THE EAST BOOK - Piketty in the twenty-first century
The rich tend to get richer. Now we know why.
- Friday, 03 July 2015
Writing a book about capitalism today, just when it seems as though there’s nothing new to say about the subject, may seem a little bizarre. Yet that's just what Thomas Piketty has done with Capital in the Twenty-First Century, a book that engenders either love or hate, though with equal passion.
Its 696 pages [Ed: 970 in the original French] are the result of years of untiring, dedicated work by this young yet brilliant French economist. The book clearly analyses inequality and outlines how the redistribution of wealth is totally imbalanced in the contemporary world. But its potential impact on future policy is harder to assess.
Capital was published in 2013 but took some time to make a splash because it is a difficult book. Firstly, it's written in essay form rather than pretending to be a novel. An important distinction seeing as several economists have resorted to captivating storytelling to describe the genesis of global inequality since the subprime crisis broke. Secondly, a grounding in political and international economics is essential to truly understand Capital. In this anything-but-easy-read, the analytical description of capital flows, their formation and their use requires specific knowledge.
An example is the Kuznets Curve – looking like a wide upside-down U – which shows how when per capita income increases inequality drops, apart from a physiological spike at the curve’s midway point. This is one of modern capitalism’s basic principles, according to which technological evolution, combined with industrial and financial development, is capable of not only producing wealth but also levelling out inequality.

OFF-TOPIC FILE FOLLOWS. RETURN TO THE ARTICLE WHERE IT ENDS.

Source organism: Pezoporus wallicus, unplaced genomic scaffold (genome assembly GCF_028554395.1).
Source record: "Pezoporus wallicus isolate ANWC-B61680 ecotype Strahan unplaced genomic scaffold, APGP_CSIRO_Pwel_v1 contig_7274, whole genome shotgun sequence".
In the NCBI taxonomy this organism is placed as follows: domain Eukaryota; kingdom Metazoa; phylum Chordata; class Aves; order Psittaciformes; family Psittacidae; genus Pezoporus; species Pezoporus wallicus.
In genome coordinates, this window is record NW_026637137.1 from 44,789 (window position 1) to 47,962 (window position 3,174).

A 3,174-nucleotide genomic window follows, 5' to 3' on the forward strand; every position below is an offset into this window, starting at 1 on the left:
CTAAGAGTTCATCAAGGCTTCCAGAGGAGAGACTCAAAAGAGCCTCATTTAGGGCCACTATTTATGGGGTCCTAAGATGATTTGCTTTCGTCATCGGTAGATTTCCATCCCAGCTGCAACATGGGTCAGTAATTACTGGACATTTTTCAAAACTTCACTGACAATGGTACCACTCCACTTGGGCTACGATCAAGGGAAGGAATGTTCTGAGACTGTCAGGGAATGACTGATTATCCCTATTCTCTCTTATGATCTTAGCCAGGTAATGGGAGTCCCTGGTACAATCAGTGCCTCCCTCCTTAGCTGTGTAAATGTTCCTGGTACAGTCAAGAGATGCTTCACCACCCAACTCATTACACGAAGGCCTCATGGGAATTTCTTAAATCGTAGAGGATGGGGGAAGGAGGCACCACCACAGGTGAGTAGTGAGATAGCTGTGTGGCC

Piketty turns this curve on its head. Contrary to observations by Simon Kuznets, the economist and 1971 Nobel laureate, Piketty shows that an increase of available income per person, resulting from the application of capitalist principles, actually produces greater income discrepancies on a social level.
According to Piketty, wage rises stemming from economic growth do not lead to a better redistribution of wealth. Indeed, the French economist shows that countries which invest the most in infrastructure and capital goods will also see the most significant discrepancies in income among their populations. Piketty’s work has been criticised from many sides. Some, like the Financial Times, say he has got his maths wrong, while others such as The Economist – which has recognised the value of the French economist’s work – point out that Kuznet’s Curve still holds true in developed economies. Others still, including a large part of French academia, have decided to further Piketty’s studies.
This is why Capital generates such diametrically opposed feelings of love and hate. It has had a greater impact than any other book published since 2007. At a time when policy discussions are scarce, Piketty's book has created an oasis of debate that has even reached the general public. Whatever future developments of his theory may bring, this is perhaps the book's greatest achievement.